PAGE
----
Google has partnered with voice over IP (VoIP) specialist Avaya to create a contact center application for Chromebooks and integrate the Avaya Agent into the Chrome browser.
The application is a cloud-based service that will let Chromebook users access the Avaya contact centre agent desktop through a WebRTC-enabled interface. The Avaya Agent for Chrome solution also lets users access Avaya services from the Chrome browser.
Avaya head of emerging products and technology Val Matula said the move is the latest step in the firm's ongoing bid to make it quicker and easier for businesses of all sizes to increase worker mobility and productivity.
"Contextual data gets pushed to the agent through either a dedicated app, or web browser window. Intelligent routing and other call controls are handled by Avaya hardware sitting in the middle, either on premise, or in the cloud," he explained in a blog post.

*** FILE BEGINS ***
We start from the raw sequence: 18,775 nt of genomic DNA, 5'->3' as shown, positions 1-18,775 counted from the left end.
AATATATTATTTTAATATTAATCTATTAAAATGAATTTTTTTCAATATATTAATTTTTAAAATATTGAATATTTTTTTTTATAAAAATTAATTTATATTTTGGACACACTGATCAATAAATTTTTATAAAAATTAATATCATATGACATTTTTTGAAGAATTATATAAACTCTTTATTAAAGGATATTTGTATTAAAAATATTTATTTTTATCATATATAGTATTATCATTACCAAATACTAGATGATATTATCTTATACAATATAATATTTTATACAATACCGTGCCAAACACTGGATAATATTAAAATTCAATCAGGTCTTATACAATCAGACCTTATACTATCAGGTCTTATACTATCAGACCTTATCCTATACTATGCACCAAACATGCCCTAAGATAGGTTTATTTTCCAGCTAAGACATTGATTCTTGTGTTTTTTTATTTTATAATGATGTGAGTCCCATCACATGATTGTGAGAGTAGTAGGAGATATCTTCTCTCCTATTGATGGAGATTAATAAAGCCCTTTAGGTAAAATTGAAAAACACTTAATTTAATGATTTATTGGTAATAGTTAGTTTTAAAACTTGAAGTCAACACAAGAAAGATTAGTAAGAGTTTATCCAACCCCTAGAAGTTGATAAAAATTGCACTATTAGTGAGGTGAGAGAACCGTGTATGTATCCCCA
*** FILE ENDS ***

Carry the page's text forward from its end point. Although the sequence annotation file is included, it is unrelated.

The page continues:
"These benefits are made possible because open APIs and new, flexible programming kits make it easier to offer contextual data to customer service agents working remotely.
"Companies can roll out these new, open, flexible solutions without giving up important tools like call recording and analysis, performance metrics and automated alerts."
He added that their flexible nature will make the Chrome solutions quicker and cheaper to deploy than competitors.
"There's no native software to download. Getting a new agent provisioned takes minutes, not days," read the post.
"The application connects to Avaya systems securely - either on premise or in the cloud - meaning customer service agents don't have to physically sit in the same building anymore, nor do they have to install applications on home computers when working remotely."
Avaya added it plans to integrate Google Apps for Work "in a number of areas" to further improve its mobile business offering in the near future.
The tool has already been demoed by several companies including MeadWestvaco (MWV), a packaging company serving customers in 100 countries from 153 locations.
The Avaya partnership is the latest in a wider move by Google to increase business adoption of Chrome and Chromebooks.
In related news, reports suggest Google is shifting the focus of its Glass wearable technology to workplace applications, which will see the next iteration of the hardware switch to Intel chips.
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